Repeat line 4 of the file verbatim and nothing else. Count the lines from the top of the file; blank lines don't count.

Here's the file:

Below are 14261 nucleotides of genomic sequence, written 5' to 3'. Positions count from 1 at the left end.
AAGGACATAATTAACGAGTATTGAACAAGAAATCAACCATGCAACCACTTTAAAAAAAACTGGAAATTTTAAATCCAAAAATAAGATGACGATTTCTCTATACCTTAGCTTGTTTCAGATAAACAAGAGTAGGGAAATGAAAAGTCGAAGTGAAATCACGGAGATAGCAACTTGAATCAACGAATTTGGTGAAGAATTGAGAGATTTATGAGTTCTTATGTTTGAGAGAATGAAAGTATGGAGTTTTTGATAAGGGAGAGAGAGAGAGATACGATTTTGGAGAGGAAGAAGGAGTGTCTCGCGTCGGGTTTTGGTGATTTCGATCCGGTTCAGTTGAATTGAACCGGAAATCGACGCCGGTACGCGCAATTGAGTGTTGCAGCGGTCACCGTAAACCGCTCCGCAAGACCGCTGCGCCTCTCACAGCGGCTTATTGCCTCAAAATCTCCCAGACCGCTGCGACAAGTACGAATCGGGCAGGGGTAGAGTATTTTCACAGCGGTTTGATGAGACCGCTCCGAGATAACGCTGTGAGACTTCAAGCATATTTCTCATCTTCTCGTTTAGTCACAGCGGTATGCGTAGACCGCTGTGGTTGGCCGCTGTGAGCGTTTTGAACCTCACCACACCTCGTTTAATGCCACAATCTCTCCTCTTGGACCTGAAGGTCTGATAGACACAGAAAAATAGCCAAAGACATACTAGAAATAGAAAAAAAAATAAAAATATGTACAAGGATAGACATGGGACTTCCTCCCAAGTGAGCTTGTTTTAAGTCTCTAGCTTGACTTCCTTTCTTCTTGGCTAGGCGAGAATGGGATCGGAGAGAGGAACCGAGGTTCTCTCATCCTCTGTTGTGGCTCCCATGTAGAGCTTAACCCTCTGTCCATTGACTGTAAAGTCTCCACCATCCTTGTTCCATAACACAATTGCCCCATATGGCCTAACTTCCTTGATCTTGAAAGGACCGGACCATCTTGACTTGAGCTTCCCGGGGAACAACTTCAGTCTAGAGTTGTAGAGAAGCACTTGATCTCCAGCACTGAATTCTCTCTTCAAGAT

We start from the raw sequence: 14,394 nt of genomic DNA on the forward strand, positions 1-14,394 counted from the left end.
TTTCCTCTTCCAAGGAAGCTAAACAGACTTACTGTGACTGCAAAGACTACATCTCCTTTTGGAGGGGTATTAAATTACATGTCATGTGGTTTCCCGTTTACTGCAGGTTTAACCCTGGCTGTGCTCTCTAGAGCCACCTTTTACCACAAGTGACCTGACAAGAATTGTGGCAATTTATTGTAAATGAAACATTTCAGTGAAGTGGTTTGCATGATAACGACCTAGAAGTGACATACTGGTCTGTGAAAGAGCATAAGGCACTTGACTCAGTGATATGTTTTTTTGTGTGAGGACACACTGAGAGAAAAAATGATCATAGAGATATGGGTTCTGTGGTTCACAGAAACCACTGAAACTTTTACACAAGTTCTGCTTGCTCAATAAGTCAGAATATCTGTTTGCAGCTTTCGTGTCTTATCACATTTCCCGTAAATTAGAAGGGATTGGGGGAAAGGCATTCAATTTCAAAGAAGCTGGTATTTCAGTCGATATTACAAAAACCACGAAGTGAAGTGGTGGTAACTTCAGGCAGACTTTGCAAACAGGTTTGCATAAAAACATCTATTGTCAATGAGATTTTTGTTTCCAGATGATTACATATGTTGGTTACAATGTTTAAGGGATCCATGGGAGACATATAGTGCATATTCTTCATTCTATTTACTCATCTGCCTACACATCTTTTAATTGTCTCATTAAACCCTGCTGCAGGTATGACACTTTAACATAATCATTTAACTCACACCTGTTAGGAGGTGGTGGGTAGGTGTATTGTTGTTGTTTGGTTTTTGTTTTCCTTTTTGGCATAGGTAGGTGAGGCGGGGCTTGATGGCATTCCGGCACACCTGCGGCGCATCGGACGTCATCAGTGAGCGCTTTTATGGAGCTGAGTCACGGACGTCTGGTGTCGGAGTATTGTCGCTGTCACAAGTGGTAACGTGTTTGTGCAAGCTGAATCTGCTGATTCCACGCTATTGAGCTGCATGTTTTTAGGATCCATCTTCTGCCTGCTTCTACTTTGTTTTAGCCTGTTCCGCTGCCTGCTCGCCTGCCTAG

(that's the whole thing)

TTTCCTCTTCCAAGGAAGCTAAACAGACTTACTGTGACTGCAAAGACTACATCTCCTTTTGGAGGGGTATTAAATTACATGTCATGTGGTTTCCCGTTTACTGCAGGTTTAACCCTGGCTGTGCTCTCTAGAGCCACCTTTTACCACAAGTGACCTGACAAGAATTGTGGCAATTTATTGTAAATGAAACATTTCAGTGAAGTGGTTTGCATGATAACGACCTAGAAGTGACATACTGGTCTGTGAAAGAGCATAAGGCACTTGACTCAGTGATATGTTTTTTTGTGTGAGGACACACTGAGAGAAAAAATGATCATAGAGATATGGGTTCTGTGGTTCACAGAAACCACTGAAACTTTTACACAAGTTCTGCTTGCTCAATAAGTCAGAATATCTGTTTGCAGCTTTCGTGTCTTATCACATTTCCCGTAAATTAGAAGGGATTGGGGGAAAGGCATTCAATTTCAAAGAAGCTGGTATTTCAGTCGATATTACAAAAACCACGAAGTGAAGTGGTGGTAACTTCAGGCAGACTTTGCAAACAGGTTTGCATAAAAACATCTATTGTCAATGAGATTTTTGTTTCCAGATGATTACATATGTTGGTTACAATGTTTAAGGGATCCATGGGAGACATATAGTGCATATTCTTCATTCTATTTACTCATCTGCCTACACATCTTTTAATTGTCTCATTAAACCCTGCTGCAGGTATGACACTTTAACATAATCATTTAACTCACACCTGTTAGGAGGTGGTGGGTAGGTGTATTGTTGTTGTTTGGTTTTTGTTTTCCTTTTTGGCATAGGTAGGTGAGGCGGGGCTTGATGGCATTCCGGCACACCTGCGGCGCATCGGACGTCATCAGTGAGCGCTTTTATGGAGCTGAGTCACGGACGTCTGGTGTCGGAGTATTGTCGCTGTCACAAGTGGTAACGTGTTTGTGCAAGCTGAATCTGCTGATTCCACGCTATTGAGCTGCATGTTTTTAGGATCCATCTTCTGCCTGCTTCTACTTTGTTTTAGCCTGTTCCGCTGCCTGCTCGCCTGCCTAG